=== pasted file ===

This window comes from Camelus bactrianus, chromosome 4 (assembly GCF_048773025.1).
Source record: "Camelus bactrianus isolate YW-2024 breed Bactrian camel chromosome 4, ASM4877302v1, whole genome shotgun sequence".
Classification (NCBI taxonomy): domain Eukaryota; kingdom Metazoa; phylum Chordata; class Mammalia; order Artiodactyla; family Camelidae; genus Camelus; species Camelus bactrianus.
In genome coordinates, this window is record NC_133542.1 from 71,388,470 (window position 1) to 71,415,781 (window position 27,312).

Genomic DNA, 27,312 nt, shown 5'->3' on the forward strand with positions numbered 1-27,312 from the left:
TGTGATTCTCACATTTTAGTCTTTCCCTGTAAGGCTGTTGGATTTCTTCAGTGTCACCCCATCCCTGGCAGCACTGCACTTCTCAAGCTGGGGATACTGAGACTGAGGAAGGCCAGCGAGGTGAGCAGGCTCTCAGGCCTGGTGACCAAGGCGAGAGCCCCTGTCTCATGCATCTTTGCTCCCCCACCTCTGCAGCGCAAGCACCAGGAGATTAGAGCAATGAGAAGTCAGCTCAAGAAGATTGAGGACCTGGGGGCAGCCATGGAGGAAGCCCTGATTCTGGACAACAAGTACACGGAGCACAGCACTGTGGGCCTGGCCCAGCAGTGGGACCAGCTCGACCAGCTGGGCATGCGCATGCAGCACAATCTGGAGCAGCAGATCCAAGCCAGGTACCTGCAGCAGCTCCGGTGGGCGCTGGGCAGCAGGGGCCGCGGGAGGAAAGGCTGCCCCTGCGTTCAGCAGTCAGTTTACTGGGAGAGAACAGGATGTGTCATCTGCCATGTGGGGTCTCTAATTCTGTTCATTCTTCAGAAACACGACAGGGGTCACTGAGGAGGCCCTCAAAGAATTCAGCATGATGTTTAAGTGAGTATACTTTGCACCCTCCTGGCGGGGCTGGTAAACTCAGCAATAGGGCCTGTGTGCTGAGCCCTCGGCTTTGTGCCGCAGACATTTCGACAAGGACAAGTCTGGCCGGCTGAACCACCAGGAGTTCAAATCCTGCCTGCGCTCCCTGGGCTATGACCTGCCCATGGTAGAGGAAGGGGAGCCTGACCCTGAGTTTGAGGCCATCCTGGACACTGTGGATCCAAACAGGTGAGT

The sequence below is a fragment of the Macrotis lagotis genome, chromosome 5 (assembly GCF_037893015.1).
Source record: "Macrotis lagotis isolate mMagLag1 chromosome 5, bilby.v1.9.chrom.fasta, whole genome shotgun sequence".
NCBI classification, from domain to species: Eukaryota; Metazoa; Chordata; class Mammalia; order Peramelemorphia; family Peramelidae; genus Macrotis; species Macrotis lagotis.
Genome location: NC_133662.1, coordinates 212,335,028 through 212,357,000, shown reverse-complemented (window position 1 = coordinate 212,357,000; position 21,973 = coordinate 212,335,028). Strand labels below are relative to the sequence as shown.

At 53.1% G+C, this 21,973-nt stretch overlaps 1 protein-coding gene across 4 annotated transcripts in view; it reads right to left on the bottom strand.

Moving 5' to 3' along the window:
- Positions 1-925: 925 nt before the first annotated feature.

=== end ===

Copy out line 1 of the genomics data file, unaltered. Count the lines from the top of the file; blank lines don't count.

This window comes from Camelus bactrianus, chromosome 4 (assembly GCF_048773025.1).